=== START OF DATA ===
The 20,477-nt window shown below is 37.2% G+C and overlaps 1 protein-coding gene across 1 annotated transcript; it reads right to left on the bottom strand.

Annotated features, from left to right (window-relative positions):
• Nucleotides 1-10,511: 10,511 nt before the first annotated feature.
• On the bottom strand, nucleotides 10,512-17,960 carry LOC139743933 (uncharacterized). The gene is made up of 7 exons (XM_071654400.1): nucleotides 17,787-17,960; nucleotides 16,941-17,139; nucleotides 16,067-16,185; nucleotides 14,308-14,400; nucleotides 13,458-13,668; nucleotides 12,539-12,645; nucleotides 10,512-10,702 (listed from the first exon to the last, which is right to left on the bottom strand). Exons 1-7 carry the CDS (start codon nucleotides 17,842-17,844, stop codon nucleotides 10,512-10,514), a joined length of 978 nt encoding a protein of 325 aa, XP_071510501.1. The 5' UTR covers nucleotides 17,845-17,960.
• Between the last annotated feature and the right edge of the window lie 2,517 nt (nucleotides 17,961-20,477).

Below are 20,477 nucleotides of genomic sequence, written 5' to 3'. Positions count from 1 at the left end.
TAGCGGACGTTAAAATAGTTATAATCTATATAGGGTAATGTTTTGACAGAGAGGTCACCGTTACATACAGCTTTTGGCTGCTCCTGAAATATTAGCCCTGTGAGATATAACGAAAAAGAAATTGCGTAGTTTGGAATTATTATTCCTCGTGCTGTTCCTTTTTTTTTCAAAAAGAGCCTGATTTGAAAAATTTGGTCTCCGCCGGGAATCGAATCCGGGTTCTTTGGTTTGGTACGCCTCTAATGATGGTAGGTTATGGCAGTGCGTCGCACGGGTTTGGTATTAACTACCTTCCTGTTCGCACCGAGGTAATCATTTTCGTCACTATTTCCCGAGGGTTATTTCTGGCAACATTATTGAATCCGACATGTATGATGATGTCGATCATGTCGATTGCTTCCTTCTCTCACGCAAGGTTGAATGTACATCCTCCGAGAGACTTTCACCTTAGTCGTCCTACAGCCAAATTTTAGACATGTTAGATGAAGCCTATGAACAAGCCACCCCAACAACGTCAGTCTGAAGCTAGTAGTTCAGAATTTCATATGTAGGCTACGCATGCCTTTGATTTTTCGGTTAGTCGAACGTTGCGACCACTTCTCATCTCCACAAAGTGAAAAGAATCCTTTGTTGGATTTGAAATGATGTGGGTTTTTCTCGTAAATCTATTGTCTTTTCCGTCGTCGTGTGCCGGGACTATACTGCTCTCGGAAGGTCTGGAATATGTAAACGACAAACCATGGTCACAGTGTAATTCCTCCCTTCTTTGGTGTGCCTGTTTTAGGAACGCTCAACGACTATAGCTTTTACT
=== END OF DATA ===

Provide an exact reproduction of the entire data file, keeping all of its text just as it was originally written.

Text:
The 20,477-nt window shown below is 37.2% G+C and overlaps 1 protein-coding gene across 1 annotated transcript; it reads right to left on the bottom strand.

Annotated features, from left to right (window-relative positions):
• Nucleotides 1-10,511: 10,511 nt before the first annotated feature.
• On the bottom strand, nucleotides 10,512-17,960 carry LOC139743933 (uncharacterized). The gene is made up of 7 exons (XM_071654400.1): nucleotides 17,787-17,960; nucleotides 16,941-17,139; nucleotides 16,067-16,185; nucleotides 14,308-14,400; nucleotides 13,458-13,668; nucleotides 12,539-12,645; nucleotides 10,512-10,702 (listed from the first exon to the last, which is right to left on the bottom strand). Exons 1-7 carry the CDS (start codon nucleotides 17,842-17,844, stop codon nucleotides 10,512-10,514), a joined length of 978 nt encoding a protein of 325 aa, XP_071510501.1. The 5' UTR covers nucleotides 17,845-17,960.
• Between the last annotated feature and the right edge of the window lie 2,517 nt (nucleotides 17,961-20,477).

Below are 20,477 nucleotides of genomic sequence, written 5' to 3'. Positions count from 1 at the left end.
TAGCGGACGTTAAAATAGTTATAATCTATATAGGGTAATGTTTTGACAGAGAGGTCACCGTTACATACAGCTTTTGGCTGCTCCTGAAATATTAGCCCTGTGAGATATAACGAAAAAGAAATTGCGTAGTTTGGAATTATTATTCCTCGTGCTGTTCCTTTTTTTTTCAAAAAGAGCCTGATTTGAAAAATTTGGTCTCCGCCGGGAATCGAATCCGGGTTCTTTGGTTTGGTACGCCTCTAATGATGGTAGGTTATGGCAGTGCGTCGCACGGGTTTGGTATTAACTACCTTCCTGTTCGCACCGAGGTAATCATTTTCGTCACTATTTCCCGAGGGTTATTTCTGGCAACATTATTGAATCCGACATGTATGATGATGTCGATCATGTCGATTGCTTCCTTCTCTCACGCAAGGTTGAATGTACATCCTCCGAGAGACTTTCACCTTAGTCGTCCTACAGCCAAATTTTAGACATGTTAGATGAAGCCTATGAACAAGCCACCCCAACAACGTCAGTCTGAAGCTAGTAGTTCAGAATTTCATATGTAGGCTACGCATGCCTTTGATTTTTCGGTTAGTCGAACGTTGCGACCACTTCTCATCTCCACAAAGTGAAAAGAATCCTTTGTTGGATTTGAAATGATGTGGGTTTTTCTCGTAAATCTATTGTCTTTTCCGTCGTCGTGTGCCGGGACTATACTGCTCTCGGAAGGTCTGGAATATGTAAACGACAAACCATGGTCACAGTGTAATTCCTCCCTTCTTTGGTGTGCCTGTTTTAGGAACGCTCAACGACTATAGCTTTTACT